not sold in stores
by Victoria Camblin
Alain de Botton’s Status Anxiety (2004) describes a chronic and seemingly universal condition of distress at our perceived level of success in relation to that of our peers—a sensation of imbalance on the modern social ladder. Democracy is the disturbing origin of that anxiety. Give us an ostensibly egalitarian, free society, says de Botton, and we will live in fear of being seen by others to fail to fully exploit the abundant potential of that condition.
Fortunately, we can buy things. We can acquire special possessions that throw off the scrutiny of our peer group; then we can wear them, display them, drive them and inhabit them. We can also fake them. In fact the simplest way to project success may be to buy things we cannot afford, or better yet, to seek out a “deal”. What follows is that wherever there is a market for luxury products that function as much psychologically as they do practically (such as Nike sneakers or Chanel bags), a market for their counterfeit versions (that is, other things with “swooshes” or C’s all over them) lurks closely behind. Like status anxiety itself, authentic desireables are the cultural products—regardless of where they are actually manufactured—of a more or less Western, “free” consumer society; the objects that fakely approximate them, meanwhile, are by and large devised in social contexts that do not necessarily fall under the jurisdiction of the democratic. So if de Botton is right in saying that the freedoms associated with modern living are the source of our status woes, then are objects produced under dictatorships, communism or simply in areas of political conflict anxiety-free? A “Louis Vuitton” made in the People’s Republic of China instead of France, Switzerland, Spain or Italy would in that case be the key to breaking a curse that was two thousand years of Western civilization in the making.
The idea that anxiety is fundamentally linked to freedom is not de Botton’s. Enter “anxiety” into the search bar atwww.brainyquote.com and you will find citations linking the two phenomena in some way or another as far back as the 4th century B.C. Kierkegaard’s contribution is particularly elegant: “Anxiety,” he says, “is the dizziness of freedom.” The passage is from his 1844 The Concept of Anxiety, in which he describes the experience of anxiety as akin to the dizziness caused when one “happens to look down into the yawning abyss”—an abyss, in our terms, that engulfs our wobbly social ladder like the black imitation leather surrounding the butchered double C’s on a counterfeit “Olympic edition” Chanel handbag. Yet one can be productively anxious; Kierkegaard even suggests that whoever has learned to be so has learned “the ultimate.” The key to mastering our status problems, then, is putting the right kind of dizzying spin on our notion of freedom.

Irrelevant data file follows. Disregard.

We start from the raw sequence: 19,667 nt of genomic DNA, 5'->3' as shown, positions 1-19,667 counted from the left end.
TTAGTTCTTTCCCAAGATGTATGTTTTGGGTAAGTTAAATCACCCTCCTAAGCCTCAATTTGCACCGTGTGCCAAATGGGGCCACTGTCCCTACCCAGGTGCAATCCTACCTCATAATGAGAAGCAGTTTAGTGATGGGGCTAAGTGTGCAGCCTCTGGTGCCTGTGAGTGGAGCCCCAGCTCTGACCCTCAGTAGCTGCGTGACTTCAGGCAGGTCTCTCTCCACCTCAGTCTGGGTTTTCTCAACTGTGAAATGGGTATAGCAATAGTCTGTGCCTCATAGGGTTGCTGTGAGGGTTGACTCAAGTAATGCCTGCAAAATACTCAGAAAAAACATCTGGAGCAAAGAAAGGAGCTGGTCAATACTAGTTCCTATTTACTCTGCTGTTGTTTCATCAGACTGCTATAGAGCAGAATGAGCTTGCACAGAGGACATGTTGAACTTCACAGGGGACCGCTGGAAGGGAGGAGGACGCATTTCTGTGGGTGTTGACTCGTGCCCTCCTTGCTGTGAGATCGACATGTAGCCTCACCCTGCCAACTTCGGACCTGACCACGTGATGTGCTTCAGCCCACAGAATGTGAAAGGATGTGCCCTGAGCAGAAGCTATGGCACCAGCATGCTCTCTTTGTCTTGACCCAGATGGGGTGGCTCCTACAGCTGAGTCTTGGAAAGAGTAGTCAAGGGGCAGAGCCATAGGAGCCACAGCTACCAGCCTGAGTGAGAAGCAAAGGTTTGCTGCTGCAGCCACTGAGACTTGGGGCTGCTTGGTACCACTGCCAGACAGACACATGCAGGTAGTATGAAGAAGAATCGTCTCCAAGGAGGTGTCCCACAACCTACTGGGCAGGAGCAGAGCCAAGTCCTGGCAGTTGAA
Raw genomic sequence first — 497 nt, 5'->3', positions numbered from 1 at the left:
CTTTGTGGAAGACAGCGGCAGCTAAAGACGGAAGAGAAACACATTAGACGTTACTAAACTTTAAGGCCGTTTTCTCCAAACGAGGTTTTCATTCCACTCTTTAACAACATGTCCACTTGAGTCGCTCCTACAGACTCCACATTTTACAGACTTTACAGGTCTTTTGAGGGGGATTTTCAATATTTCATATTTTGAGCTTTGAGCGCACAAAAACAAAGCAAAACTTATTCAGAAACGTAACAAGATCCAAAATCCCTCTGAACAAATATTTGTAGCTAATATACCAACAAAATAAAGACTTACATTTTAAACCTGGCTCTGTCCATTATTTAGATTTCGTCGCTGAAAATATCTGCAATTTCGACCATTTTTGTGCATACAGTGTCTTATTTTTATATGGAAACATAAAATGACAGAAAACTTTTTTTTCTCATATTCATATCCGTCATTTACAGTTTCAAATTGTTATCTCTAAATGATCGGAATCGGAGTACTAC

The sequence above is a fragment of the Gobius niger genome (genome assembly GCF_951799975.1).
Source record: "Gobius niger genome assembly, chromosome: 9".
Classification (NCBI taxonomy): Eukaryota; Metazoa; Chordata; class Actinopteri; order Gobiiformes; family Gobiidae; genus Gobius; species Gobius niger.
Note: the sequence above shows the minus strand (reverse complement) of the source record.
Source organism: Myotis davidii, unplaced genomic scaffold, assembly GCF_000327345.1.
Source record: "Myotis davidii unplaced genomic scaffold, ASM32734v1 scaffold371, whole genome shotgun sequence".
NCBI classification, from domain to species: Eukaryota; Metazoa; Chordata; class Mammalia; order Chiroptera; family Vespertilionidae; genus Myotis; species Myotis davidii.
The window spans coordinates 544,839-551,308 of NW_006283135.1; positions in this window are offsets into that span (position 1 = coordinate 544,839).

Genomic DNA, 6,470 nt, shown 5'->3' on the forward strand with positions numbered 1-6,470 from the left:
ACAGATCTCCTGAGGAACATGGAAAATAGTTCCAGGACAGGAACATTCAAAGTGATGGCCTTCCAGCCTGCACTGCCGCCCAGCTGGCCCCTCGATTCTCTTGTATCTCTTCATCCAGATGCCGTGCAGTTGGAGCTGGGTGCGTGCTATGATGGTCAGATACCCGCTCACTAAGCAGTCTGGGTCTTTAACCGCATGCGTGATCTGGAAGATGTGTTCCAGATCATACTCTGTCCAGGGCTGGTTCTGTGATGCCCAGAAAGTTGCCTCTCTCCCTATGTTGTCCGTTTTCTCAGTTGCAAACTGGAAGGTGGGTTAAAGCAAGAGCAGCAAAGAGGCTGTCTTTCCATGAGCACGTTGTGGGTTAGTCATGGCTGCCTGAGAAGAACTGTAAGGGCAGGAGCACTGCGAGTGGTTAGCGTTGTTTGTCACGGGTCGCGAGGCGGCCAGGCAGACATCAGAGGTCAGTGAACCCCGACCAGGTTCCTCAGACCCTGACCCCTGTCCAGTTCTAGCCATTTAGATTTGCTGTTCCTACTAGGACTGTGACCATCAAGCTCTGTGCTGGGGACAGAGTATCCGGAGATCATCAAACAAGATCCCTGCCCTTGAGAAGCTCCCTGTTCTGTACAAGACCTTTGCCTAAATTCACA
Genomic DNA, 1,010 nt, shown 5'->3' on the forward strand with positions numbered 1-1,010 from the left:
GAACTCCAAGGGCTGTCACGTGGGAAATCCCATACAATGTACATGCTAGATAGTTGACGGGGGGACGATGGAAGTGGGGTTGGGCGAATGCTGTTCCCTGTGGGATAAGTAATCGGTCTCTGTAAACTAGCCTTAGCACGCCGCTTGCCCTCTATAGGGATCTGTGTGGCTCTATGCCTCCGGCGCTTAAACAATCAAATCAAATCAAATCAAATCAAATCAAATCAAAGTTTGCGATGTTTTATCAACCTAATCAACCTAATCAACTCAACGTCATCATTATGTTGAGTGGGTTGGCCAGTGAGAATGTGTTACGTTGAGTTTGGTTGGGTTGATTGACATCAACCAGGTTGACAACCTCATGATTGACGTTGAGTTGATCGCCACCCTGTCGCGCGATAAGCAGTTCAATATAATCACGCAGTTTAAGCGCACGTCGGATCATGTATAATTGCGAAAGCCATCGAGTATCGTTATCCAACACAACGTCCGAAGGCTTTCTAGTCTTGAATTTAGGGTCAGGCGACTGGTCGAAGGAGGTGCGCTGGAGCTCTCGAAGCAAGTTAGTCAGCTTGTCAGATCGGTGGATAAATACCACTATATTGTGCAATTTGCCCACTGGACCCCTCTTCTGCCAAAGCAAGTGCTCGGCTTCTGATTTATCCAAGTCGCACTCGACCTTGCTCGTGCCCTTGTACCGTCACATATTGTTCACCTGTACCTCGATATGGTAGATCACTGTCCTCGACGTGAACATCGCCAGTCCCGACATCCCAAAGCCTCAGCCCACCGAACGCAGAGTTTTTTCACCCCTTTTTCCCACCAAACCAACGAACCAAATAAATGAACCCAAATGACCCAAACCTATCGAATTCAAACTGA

When Russian Constructivist Aleksandr Rochenko went to Paris in 1925 to arrange the Soviet section of the International Exposition of Decorative and Industrial Arts, he wrote in a letter home: “The light from the East is not only the liberation of worker, the light from the East is in the new relation to the person, to woman, to things. Our things in our hands must be equals, comrades.” This was, as Christina Kiaer explores in her 2006 Imagine No Possessions (2006), Rodchenko’s counter-proposal to capitalist commodity fetish, a theory of the Eastern object as one that is endowed with a kind of human functionality. Today when high-profile Russians travel to Paris they tend to buy authentic Louis Vuitton on the Champs Élysées, but Rodchenko’s advice is still interesting with regards to the new Eastern object, be that a Lebanese “Lakost” eau de toilette or a Gucci-branded Mickey Mouse wristwatch from Beijing. Imagine faux possessions. These artifacts lack the melancholy and emotional deprivation of the must-have status symbols described in de Botton because unlike the “real” products that promise an authentic experience of material success, they are complicit, our comrades in status-deception. Counterfeits and hybrids are surreally aware of the symbolic terms of the game of snakes and ladders we play as inhabitants of a Western democracy—a game in which we are as upwardly mobile as we are prone to social slide. Objects that register and embrace the dizziness of that freedom, though, may make for a fortunate fall.